At slightly different speeds and in slightly different ways, the nations of the Western world are now moving together into Phase II of their response to the Wuhan virus. How hard lockdowns are being lifted will vary according to local conditions, but we now have confidence that the toll from the bug can be controlled if necessary. Now we know the brakes work, it's time to take our foot from the brake pedal.
It will change our behaviour for ever, just as AIDS did in the early '80s. Even if the Wuhan virus proves a great deal less lethal and much less transmissible - it's native R0 of ~2.3 is around half that of ~4.6 for AIDS - its character may mean that we must protect the old and vulnerable whilst the rest of us carry on as normal, polarising society. Grandparents would be separated from their grandchildren, the morbidly obese would need either to lose weight or adopt leper lifestyles and the immunocompromised remain behind closed doors.
Pressure will now be intense on the world's indigenous peoples to stop eating bats and monkeys - too many novel diseases have sprung from this practice, distasteful to Western tastes, since jet travel and increased prosperity enabled enhanced transmission. And China must stop sending her diplomats to lie and evade responsibility for the Wuhan virus; listen if you will to Friday's World at One interview with Chen Wen, China's deputy ambassador to the UK (from about 11:06 to 28:30). It's a stunning display of authoritarian delusion. No wonder the government have now removed the China line from the daily Covid-TV graphs - it's pure fiction. She also denied that China had any 'wet' markets at all that sold bats, beavers, badgers and other wild animals, dead and alive - not so she said. China had farmers' markets, which sold fresh meat and vegetables. Well, I've been to Blackheath farmers' market a few times and have never found live eating-snakes and Pangolin chops on the stalls there. Tom Tugendhat is actually right about China - I just wish he was a little more articulate and animated about it. And it's not just China. Africans must either close down their bushmeat markets or their visitors must face a month's quarantine before those wealthy corrupt ministers' wives, fat as butter, can spend their stolen cash in Bond Street.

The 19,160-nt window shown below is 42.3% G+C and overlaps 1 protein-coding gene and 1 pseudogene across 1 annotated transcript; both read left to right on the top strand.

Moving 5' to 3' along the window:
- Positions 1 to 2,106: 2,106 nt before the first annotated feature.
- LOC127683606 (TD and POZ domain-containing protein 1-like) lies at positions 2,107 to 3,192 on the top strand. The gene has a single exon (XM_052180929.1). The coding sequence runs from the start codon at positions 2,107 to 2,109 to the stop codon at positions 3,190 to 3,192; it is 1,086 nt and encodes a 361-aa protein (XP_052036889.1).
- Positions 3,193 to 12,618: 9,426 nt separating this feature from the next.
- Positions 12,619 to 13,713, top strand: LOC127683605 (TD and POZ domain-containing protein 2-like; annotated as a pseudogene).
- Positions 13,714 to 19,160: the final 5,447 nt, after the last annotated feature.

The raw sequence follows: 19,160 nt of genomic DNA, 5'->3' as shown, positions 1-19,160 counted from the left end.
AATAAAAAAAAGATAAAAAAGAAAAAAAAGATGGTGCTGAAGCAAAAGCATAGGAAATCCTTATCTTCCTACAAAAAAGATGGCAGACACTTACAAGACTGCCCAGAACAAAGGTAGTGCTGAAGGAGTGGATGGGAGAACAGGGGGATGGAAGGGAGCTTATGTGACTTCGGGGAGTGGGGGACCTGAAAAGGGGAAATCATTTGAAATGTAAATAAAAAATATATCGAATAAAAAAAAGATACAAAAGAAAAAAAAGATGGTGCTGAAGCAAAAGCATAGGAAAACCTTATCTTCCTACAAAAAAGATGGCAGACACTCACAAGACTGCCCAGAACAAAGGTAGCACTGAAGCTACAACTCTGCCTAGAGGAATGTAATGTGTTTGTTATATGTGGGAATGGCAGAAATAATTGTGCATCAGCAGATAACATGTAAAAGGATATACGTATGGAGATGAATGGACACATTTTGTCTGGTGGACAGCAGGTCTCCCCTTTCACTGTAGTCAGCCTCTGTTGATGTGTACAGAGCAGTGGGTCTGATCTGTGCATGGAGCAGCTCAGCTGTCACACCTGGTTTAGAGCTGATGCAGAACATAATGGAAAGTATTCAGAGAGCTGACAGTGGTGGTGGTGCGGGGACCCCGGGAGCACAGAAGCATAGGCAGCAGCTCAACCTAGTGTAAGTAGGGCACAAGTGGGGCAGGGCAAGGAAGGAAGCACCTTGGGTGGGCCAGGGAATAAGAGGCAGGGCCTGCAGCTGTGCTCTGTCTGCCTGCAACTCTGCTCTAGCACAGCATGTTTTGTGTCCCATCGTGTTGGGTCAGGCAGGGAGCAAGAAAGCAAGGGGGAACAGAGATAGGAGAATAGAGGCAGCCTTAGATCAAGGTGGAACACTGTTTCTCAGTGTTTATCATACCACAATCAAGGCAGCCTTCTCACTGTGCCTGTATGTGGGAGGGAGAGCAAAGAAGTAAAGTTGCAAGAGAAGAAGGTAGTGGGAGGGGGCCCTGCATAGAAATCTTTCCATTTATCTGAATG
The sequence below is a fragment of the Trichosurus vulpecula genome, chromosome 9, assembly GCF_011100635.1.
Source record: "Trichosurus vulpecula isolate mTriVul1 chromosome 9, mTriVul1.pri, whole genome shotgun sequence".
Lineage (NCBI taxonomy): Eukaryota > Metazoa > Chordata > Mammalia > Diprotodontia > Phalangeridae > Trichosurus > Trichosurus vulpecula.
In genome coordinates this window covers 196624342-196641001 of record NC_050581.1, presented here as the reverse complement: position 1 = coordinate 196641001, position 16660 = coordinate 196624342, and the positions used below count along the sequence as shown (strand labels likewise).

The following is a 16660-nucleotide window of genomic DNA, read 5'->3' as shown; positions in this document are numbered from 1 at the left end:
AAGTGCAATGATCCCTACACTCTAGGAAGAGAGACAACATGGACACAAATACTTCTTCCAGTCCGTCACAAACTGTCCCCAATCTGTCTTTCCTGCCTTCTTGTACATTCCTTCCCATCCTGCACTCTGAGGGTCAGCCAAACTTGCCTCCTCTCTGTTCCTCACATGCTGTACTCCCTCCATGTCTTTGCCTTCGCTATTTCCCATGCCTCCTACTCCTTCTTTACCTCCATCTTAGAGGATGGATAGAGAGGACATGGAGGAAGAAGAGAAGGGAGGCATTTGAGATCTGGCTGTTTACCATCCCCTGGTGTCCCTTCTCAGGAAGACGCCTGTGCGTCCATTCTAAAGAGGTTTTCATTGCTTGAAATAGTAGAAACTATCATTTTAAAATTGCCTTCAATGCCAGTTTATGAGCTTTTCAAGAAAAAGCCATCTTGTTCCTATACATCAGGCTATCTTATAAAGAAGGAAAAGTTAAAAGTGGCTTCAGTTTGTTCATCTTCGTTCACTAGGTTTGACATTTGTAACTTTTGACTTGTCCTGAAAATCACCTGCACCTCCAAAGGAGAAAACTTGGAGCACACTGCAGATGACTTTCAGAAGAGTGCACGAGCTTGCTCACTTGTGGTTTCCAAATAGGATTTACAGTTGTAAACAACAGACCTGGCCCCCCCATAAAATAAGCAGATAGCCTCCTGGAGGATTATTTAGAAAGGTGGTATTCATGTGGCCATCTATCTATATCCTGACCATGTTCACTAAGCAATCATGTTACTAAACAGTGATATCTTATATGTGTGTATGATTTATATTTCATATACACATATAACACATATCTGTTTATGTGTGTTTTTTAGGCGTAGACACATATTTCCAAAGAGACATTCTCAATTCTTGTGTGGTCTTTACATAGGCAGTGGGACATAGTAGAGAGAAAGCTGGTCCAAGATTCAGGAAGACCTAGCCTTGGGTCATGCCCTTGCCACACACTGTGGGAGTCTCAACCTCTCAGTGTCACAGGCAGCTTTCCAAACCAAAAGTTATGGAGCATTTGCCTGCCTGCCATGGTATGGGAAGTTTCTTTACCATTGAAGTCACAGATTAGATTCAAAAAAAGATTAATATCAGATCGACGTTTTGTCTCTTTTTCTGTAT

Phase II will also introduce enhanced national security measures not unrelated to our having left the EU. Our waters and the fish that dwell in them have now become a national security asset in a way they weren't in December. There is zero chance that we'll now trade away even a scintilla of control. The new quarantine requirements for visitors will become a permanent feature - at least the requirement for visitors to register an address, for track-and-traceability. No great novelty there for anyone who knows Europe and has completed a fiche or meldezettel at a hotel or rented villa.
As for forecasts that Phase II will see the demise of cash - I'm not convinced. Oh for sure, our steel and nickel coins and plastic and paper notes are filthy, but that hasn't always been the case. Both silver and copper have strong antiviral properties, and I'm sure it is not beyond the wit of man to incorporate silver or copper ions in banknote 'paper'. Till-draw cavities could also be internally flooded in UV to allow constant viral destruction. Cash expresses our freedom from absolute State control, and we'd be foolish to allow it to be taken from us even at this time.
The debates, the research, the policy trials and errors will continue into Phase II. We don't yet have the answers, but we approach the next stage with greater confidence in ourselves and our abilities. Let's just ensure the world on the other side is a better one, albeit a different one, to that in 2019.